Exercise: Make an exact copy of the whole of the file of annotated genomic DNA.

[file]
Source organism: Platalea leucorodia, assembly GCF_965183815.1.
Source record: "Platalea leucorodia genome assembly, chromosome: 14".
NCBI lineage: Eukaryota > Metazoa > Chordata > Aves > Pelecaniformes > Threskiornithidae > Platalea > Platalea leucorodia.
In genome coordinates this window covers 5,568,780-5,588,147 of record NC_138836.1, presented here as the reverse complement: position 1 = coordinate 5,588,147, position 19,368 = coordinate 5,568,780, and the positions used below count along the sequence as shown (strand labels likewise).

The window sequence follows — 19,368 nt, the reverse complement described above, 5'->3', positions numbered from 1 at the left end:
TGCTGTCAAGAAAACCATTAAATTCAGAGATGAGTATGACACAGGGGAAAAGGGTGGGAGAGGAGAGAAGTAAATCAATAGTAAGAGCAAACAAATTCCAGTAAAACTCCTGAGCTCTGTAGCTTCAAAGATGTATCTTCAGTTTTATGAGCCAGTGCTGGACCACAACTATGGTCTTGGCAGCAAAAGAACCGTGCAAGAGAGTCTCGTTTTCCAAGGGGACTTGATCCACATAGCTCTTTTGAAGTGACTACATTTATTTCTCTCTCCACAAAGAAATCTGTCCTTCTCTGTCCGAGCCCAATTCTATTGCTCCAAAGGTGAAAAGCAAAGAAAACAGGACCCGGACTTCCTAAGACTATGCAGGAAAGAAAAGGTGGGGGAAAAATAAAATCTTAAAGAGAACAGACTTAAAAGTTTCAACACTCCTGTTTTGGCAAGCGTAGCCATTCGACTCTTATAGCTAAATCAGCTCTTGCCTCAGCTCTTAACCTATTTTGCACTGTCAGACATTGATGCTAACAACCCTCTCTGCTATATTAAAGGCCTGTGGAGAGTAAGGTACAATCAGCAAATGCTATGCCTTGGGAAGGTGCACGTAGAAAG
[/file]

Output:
Source organism: Platalea leucorodia, assembly GCF_965183815.1.
Source record: "Platalea leucorodia genome assembly, chromosome: 14".
NCBI lineage: Eukaryota > Metazoa > Chordata > Aves > Pelecaniformes > Threskiornithidae > Platalea > Platalea leucorodia.
In genome coordinates this window covers 5,568,780-5,588,147 of record NC_138836.1, presented here as the reverse complement: position 1 = coordinate 5,588,147, position 19,368 = coordinate 5,568,780, and the positions used below count along the sequence as shown (strand labels likewise).

The window sequence follows — 19,368 nt, the reverse complement described above, 5'->3', positions numbered from 1 at the left end:
TGCTGTCAAGAAAACCATTAAATTCAGAGATGAGTATGACACAGGGGAAAAGGGTGGGAGAGGAGAGAAGTAAATCAATAGTAAGAGCAAACAAATTCCAGTAAAACTCCTGAGCTCTGTAGCTTCAAAGATGTATCTTCAGTTTTATGAGCCAGTGCTGGACCACAACTATGGTCTTGGCAGCAAAAGAACCGTGCAAGAGAGTCTCGTTTTCCAAGGGGACTTGATCCACATAGCTCTTTTGAAGTGACTACATTTATTTCTCTCTCCACAAAGAAATCTGTCCTTCTCTGTCCGAGCCCAATTCTATTGCTCCAAAGGTGAAAAGCAAAGAAAACAGGACCCGGACTTCCTAAGACTATGCAGGAAAGAAAAGGTGGGGGAAAAATAAAATCTTAAAGAGAACAGACTTAAAAGTTTCAACACTCCTGTTTTGGCAAGCGTAGCCATTCGACTCTTATAGCTAAATCAGCTCTTGCCTCAGCTCTTAACCTATTTTGCACTGTCAGACATTGATGCTAACAACCCTCTCTGCTATATTAAAGGCCTGTGGAGAGTAAGGTACAATCAGCAAATGCTATGCCTTGGGAAGGTGCACGTAGAAAG